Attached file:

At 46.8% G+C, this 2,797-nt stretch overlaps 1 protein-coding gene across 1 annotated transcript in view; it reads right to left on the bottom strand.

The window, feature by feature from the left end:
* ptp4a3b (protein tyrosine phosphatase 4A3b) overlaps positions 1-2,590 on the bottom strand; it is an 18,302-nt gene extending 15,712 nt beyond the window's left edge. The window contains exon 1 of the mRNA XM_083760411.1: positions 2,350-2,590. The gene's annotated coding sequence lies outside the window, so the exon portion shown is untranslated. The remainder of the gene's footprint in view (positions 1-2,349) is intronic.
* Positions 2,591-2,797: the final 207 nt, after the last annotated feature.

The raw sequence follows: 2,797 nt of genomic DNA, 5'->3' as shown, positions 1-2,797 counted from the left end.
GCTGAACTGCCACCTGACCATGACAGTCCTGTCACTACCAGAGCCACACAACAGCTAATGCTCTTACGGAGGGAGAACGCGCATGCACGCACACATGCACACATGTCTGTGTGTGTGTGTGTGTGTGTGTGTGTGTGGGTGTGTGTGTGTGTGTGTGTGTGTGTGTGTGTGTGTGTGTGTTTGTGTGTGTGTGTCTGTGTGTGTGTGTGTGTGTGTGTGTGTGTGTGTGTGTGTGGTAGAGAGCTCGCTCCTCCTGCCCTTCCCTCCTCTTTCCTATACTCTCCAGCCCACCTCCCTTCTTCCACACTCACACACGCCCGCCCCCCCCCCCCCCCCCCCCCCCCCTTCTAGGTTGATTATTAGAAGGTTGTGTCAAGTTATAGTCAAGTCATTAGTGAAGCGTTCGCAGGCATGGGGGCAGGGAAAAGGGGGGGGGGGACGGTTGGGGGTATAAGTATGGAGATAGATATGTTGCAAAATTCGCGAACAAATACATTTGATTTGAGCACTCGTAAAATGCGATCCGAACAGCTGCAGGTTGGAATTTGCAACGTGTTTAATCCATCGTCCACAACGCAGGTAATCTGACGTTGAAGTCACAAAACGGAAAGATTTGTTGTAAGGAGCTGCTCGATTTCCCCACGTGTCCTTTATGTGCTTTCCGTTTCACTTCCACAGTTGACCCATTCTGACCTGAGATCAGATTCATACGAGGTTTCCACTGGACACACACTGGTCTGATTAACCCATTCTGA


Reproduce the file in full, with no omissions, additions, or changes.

At 46.8% G+C, this 2,797-nt stretch overlaps 1 protein-coding gene across 1 annotated transcript in view; it reads right to left on the bottom strand.

The window, feature by feature from the left end:
* ptp4a3b (protein tyrosine phosphatase 4A3b) overlaps positions 1-2,590 on the bottom strand; it is an 18,302-nt gene extending 15,712 nt beyond the window's left edge. The window contains exon 1 of the mRNA XM_083760411.1: positions 2,350-2,590. The gene's annotated coding sequence lies outside the window, so the exon portion shown is untranslated. The remainder of the gene's footprint in view (positions 1-2,349) is intronic.
* Positions 2,591-2,797: the final 207 nt, after the last annotated feature.

The raw sequence follows: 2,797 nt of genomic DNA, 5'->3' as shown, positions 1-2,797 counted from the left end.
GCTGAACTGCCACCTGACCATGACAGTCCTGTCACTACCAGAGCCACACAACAGCTAATGCTCTTACGGAGGGAGAACGCGCATGCACGCACACATGCACACATGTCTGTGTGTGTGTGTGTGTGTGTGTGTGTGTGGGTGTGTGTGTGTGTGTGTGTGTGTGTGTGTGTGTGTGTGTGTTTGTGTGTGTGTGTCTGTGTGTGTGTGTGTGTGTGTGTGTGTGTGTGTGTGTGTGGTAGAGAGCTCGCTCCTCCTGCCCTTCCCTCCTCTTTCCTATACTCTCCAGCCCACCTCCCTTCTTCCACACTCACACACGCCCGCCCCCCCCCCCCCCCCCCCCCCCCCTTCTAGGTTGATTATTAGAAGGTTGTGTCAAGTTATAGTCAAGTCATTAGTGAAGCGTTCGCAGGCATGGGGGCAGGGAAAAGGGGGGGGGGGACGGTTGGGGGTATAAGTATGGAGATAGATATGTTGCAAAATTCGCGAACAAATACATTTGATTTGAGCACTCGTAAAATGCGATCCGAACAGCTGCAGGTTGGAATTTGCAACGTGTTTAATCCATCGTCCACAACGCAGGTAATCTGACGTTGAAGTCACAAAACGGAAAGATTTGTTGTAAGGAGCTGCTCGATTTCCCCACGTGTCCTTTATGTGCTTTCCGTTTCACTTCCACAGTTGACCCATTCTGACCTGAGATCAGATTCATACGAGGTTTCCACTGGACACACACTGGTCTGATTAACCCATTCTGA